Archive for the 'Ghosts' Category
Following our series of long exposure ghosts, we post here the image kindly sent by our fellow Brazilian reader, Paulo José:
“It was the night of February 19, 2008, and I and my neighbor Jessica were in the street talking and photographing things of no importance. The strange thing is that only some time ago, looking through the hundreds of photos we took that we found this one. Due to the exposure of one second, the image was blurred and the street lights turned into bright lines. But I can’t find an explanation for the man (?) that appears in the photo not having the lower part of his body, nor even having a shadow. As it was some time ago, I can’t remember if there was someone passing in front of the camera, but obviously there was. I just can’t understand why the photo turned out this way. I hope you can help me”.
Paulo also wrote he likes to explain ghost photos, and is damn right to note that the second-long exposure is part of the explanation for the man with no legs nor shadow. The other element is, as seen previously in long exposure ghosts, the interaction of this exposure with the flash light. That in this image was fired too. And the final ingredient is a handheld camera, moving quite a bit during the exposure.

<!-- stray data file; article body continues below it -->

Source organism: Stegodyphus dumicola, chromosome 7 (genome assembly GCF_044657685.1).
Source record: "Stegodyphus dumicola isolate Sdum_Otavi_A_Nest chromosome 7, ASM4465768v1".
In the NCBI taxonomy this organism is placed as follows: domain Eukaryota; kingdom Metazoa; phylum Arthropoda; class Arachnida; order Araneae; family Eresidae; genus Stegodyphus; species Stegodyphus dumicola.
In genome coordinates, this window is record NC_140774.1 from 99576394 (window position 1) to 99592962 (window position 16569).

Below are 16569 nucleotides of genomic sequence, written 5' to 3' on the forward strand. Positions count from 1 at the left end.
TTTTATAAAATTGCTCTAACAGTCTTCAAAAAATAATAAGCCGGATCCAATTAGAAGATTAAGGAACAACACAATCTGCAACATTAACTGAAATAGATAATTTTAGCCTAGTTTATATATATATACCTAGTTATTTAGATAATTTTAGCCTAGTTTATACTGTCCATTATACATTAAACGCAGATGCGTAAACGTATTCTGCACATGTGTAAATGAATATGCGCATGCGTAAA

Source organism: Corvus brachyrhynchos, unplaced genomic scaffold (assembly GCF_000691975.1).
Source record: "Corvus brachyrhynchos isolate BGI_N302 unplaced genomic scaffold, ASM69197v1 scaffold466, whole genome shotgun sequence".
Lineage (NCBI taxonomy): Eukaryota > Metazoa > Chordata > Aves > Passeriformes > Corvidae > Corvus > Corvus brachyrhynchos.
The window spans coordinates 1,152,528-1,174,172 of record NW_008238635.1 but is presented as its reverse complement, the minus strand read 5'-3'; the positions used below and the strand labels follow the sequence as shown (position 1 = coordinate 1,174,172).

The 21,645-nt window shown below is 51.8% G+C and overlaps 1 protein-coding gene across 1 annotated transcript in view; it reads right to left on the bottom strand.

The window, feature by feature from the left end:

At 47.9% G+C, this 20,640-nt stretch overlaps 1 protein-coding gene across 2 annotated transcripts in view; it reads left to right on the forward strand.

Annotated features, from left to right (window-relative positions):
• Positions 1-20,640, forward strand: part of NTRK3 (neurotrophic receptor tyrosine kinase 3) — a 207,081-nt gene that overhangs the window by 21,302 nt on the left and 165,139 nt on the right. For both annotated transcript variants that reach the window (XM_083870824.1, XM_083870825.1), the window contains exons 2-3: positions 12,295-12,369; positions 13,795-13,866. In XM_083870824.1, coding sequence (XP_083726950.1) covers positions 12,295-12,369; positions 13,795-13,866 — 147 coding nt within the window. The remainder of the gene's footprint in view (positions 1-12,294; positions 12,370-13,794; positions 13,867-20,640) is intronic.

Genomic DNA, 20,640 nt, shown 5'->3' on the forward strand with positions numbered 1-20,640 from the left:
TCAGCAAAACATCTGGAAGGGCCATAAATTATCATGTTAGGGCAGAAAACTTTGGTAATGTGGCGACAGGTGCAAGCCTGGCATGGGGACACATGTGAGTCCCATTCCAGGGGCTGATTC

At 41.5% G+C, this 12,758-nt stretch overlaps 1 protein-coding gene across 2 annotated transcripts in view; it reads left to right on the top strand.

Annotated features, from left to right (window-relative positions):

Look at the inverted “L” that many of the lights in the image turned into. Those lights were originally just points, and that trail is an indication of all the movement the camera made during the exposure of one second. Now, if a point of light may turn into a large inverted L trail, how would a man who doesn’t like paparazzi be distorted?
Apparently, quite a bit, as different parts of the man were illuminated in a different way by the flash light, which has a range of only a few meters – all those people taking photos in stadiums with flash are just wasting their batteries, unless they want to capture the heads of people directly in front of them instead of the game hundreds of meters away.
That the man’s legs were also moving, perhaps hastily, would also make them more blurred, and thus less visible.
In all, several different effects interacted to produce that result. I won’t pretend to know exactly how they worked, so this may not be all the help to fully understand the image that Paulo wanted, but it may give some more tools to comprehend it a bit more.